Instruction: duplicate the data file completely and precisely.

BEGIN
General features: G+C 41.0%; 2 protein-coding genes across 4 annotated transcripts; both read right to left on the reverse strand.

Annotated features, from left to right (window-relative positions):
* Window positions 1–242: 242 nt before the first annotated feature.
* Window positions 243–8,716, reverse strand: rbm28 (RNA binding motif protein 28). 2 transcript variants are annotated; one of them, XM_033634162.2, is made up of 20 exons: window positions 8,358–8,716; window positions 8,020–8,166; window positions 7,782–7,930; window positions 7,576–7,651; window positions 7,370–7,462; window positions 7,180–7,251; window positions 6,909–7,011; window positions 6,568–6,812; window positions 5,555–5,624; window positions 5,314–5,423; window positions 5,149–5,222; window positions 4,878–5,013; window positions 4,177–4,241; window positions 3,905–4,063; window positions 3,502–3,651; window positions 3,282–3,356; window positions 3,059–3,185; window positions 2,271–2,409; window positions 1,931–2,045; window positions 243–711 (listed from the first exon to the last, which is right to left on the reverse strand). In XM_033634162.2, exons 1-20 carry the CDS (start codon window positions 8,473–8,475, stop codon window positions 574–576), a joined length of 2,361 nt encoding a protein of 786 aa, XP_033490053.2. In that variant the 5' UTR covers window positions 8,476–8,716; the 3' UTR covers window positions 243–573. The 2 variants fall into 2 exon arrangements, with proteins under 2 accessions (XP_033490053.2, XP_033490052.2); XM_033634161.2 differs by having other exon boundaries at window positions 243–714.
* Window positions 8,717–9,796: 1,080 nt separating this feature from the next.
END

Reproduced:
General features: G+C 41.0%; 2 protein-coding genes across 4 annotated transcripts; both read right to left on the reverse strand.

Annotated features, from left to right (window-relative positions):
* Window positions 1–242: 242 nt before the first annotated feature.
* Window positions 243–8,716, reverse strand: rbm28 (RNA binding motif protein 28). 2 transcript variants are annotated; one of them, XM_033634162.2, is made up of 20 exons: window positions 8,358–8,716; window positions 8,020–8,166; window positions 7,782–7,930; window positions 7,576–7,651; window positions 7,370–7,462; window positions 7,180–7,251; window positions 6,909–7,011; window positions 6,568–6,812; window positions 5,555–5,624; window positions 5,314–5,423; window positions 5,149–5,222; window positions 4,878–5,013; window positions 4,177–4,241; window positions 3,905–4,063; window positions 3,502–3,651; window positions 3,282–3,356; window positions 3,059–3,185; window positions 2,271–2,409; window positions 1,931–2,045; window positions 243–711 (listed from the first exon to the last, which is right to left on the reverse strand). In XM_033634162.2, exons 1-20 carry the CDS (start codon window positions 8,473–8,475, stop codon window positions 574–576), a joined length of 2,361 nt encoding a protein of 786 aa, XP_033490053.2. In that variant the 5' UTR covers window positions 8,476–8,716; the 3' UTR covers window positions 243–573. The 2 variants fall into 2 exon arrangements, with proteins under 2 accessions (XP_033490053.2, XP_033490052.2); XM_033634161.2 differs by having other exon boundaries at window positions 243–714.
* Window positions 8,717–9,796: 1,080 nt separating this feature from the next.